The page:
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Hashimoto's? Hypothyroid? Crap doctor?
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Hashimoto's? Hypothyroid? Crap doctor?

I have been experiencing a whole laundry list of hypothyroid symptoms for 6+ months, and finally went to the doctor and got blood work done. This is my first doctor since my pediatrician 6 years ago. When I told her all my symptoms, she actually told me that I must be imagining it because nobody that is "really sick with thyroid problems" has all your symptoms and that I should "Just stop going out to eat so much!" (FYI we go out to each maybe 1-2 times/month). She basically dismissed me, despite me feeling like complete crap. I actually burst into tears in her office (not surprising, my emotions have been irregular for a while now).

My TSH test came back as 1.26 from last Wednesday. I was heartbroken. A friend with Hashi's told me to get my TPO tested, so I request it. My doctor refused. Flat out said "that's not necessary given your normal TSH." I ordered a private test from one of the online companies and here are my results I just got back today:

TSH: 1.410  reference: 0.450-4.500 uIU/mL
Free T3: 3.1 reference: 2.0-4.4 pg/mL
Free T4: 1.12 reference: 0.82-1.77 ng/dL

and

TPOab: 205 reference: 0-34 IU/mL

I had the results faxed to her, called and made an appointment for as soon as she could see me, next Tuesday. In the mean time, I am trying to interpret what's going on with me. How can everything be normal, yet I have antibodies and feel like total crap?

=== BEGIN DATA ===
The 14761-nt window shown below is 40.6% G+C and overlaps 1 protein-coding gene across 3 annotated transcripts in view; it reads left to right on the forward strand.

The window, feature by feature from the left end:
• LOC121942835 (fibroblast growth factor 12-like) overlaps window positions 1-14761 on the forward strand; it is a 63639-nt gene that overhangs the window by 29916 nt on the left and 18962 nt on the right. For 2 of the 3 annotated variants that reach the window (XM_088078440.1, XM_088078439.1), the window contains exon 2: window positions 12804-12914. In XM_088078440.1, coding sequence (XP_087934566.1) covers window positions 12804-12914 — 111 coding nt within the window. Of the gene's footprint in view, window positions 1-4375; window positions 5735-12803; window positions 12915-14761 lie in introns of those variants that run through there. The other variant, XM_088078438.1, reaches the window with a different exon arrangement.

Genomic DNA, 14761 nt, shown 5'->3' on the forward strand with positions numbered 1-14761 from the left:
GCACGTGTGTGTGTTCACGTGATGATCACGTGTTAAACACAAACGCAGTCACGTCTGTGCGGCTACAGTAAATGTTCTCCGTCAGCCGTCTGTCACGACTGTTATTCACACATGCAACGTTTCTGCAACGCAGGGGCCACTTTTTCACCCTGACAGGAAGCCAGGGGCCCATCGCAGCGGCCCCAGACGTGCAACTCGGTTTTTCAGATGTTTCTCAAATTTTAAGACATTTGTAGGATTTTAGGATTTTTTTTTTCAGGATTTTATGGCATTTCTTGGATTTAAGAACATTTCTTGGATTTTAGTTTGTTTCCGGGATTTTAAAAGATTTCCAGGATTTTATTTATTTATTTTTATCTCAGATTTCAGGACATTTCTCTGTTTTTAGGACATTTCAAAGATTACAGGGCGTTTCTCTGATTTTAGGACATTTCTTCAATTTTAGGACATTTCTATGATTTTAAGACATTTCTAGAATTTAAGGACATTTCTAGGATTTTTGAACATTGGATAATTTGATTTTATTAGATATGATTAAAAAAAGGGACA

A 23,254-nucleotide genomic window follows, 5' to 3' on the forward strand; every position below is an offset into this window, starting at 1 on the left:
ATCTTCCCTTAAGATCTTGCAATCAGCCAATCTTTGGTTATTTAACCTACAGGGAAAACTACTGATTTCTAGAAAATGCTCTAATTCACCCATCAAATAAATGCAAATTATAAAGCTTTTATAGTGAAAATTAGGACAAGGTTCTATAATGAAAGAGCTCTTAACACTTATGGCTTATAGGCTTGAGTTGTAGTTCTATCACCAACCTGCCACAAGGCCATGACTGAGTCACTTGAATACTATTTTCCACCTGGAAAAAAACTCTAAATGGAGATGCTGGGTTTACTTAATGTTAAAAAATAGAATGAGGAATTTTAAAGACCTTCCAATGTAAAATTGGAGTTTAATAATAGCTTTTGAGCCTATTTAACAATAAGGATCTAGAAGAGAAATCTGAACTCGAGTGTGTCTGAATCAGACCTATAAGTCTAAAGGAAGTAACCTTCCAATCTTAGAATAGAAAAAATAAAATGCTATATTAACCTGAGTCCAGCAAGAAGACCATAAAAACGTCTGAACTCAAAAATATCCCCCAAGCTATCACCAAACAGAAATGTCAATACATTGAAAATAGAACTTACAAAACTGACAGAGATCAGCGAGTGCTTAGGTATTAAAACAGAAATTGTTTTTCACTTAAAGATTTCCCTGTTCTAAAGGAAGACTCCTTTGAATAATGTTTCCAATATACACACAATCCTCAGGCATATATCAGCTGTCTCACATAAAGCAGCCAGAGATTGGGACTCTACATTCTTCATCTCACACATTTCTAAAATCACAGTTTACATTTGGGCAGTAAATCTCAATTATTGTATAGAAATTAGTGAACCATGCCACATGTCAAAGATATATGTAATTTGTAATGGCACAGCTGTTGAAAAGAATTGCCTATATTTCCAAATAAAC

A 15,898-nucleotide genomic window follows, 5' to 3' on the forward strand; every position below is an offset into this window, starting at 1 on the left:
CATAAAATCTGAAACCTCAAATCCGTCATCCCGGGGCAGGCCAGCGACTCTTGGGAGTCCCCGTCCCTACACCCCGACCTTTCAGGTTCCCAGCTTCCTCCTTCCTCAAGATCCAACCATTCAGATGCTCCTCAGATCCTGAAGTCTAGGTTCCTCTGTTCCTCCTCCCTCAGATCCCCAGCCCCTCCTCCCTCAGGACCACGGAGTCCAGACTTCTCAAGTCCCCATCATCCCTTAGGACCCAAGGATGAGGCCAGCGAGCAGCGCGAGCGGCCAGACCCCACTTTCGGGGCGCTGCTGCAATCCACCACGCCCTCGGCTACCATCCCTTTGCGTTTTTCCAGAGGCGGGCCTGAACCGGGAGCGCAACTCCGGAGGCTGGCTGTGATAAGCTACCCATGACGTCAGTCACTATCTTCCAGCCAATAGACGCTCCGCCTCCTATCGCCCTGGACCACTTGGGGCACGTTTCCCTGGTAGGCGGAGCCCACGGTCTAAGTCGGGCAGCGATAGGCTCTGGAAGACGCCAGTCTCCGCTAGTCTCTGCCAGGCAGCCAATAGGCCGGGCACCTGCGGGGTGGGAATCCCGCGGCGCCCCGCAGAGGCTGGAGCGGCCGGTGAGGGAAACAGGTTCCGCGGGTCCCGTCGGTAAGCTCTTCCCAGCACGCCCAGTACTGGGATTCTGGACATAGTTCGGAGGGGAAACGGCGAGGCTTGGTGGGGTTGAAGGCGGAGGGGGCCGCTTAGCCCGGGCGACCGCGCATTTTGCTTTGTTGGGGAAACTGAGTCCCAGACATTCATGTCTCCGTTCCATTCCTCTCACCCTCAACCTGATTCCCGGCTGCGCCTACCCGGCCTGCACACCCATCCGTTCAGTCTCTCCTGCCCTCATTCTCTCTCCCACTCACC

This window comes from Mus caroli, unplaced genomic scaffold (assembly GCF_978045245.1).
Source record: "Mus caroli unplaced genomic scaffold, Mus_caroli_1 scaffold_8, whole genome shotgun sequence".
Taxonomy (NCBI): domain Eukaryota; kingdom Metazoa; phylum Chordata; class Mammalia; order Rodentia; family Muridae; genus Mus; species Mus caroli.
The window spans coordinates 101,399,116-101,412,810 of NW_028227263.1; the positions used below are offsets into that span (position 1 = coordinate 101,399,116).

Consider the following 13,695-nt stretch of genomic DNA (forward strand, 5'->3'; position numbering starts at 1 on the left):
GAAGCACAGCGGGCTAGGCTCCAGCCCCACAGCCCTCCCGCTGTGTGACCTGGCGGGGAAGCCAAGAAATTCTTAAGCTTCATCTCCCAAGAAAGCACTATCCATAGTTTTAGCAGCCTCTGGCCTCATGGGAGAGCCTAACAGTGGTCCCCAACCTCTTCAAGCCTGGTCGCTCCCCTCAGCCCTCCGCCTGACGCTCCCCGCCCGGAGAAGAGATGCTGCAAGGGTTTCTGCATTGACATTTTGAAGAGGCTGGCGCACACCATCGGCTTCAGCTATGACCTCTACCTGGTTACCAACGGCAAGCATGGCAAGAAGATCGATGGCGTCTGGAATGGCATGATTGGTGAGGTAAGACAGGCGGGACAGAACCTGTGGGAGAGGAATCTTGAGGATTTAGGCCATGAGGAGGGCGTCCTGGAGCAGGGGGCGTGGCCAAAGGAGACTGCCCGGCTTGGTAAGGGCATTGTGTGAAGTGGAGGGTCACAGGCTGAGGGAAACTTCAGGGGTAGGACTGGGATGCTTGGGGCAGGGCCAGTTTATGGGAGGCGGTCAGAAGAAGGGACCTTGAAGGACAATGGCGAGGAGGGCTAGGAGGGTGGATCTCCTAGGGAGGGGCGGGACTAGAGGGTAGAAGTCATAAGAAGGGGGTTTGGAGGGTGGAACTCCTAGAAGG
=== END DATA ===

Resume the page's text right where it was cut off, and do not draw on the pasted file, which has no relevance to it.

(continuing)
Help!
2 Comments Post a Comment
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649848_tn?1357751184
It's  not unusual for symptoms to show up before labs actually show a problem AND your doctor is looking only at the TSH, which is a pituitary hormone and does not give a clear picture of the entire situation, even though many doctors think it does.

Many of us find that FT3 has to be in the upper 1/3 of it's range, and FT4, at least mid range in order to feel well.  

The high antibody count indicates that you have Hashimoto's Thyroiditis, which is an autoimmune disease, in which the body sees the thyroid as foreign and produces antibodies to destroy it.  As the destruction progresses, the thyroid makes less and less thyroid hormones, and your symptoms will get worse. You should also get another antibody test, Thyroglobulin Antibodies (TGab), which will also diagnose Hashimoto's, since some people have only TPOab, others have only TGab and still others have both.

It's not the antibodies that cause your symptoms; it's the resulting hypothyroidism, when your thyroid doesn't produce enough hormones. While your levels are still "normal", they aren't optimal for you.

The first suggestion I'd make is find a different doctor.  A good thyroid doctor will treat you clinically, to alleviate symptoms, by adjusting FT3 and FT4 to what's best for you.  

Because of your symptoms and normal thyroid levels, I'd also suggest that you get Vitamin B12, D, magnesium, selenium and calcium tested, since deficiency in any one of those vitamins/minerals mimic hypothyroidism.
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1756321_tn?1377771734
In one published in the journal Thyroid, women who had TPO antibodies above 121IU/mL had significantly more symptoms than in the other group. Symptoms including chronic fatigue, dry hair, chronic irritability, chronic nervousness, a history of breast cancer and early miscarriage, and lower quality of life.  All women in the study were euthroid (normal thyroid function).

Many studies have shown selenium (200mcg daily used in the studies) lower TPO antibody levels. Results depend on the individual.
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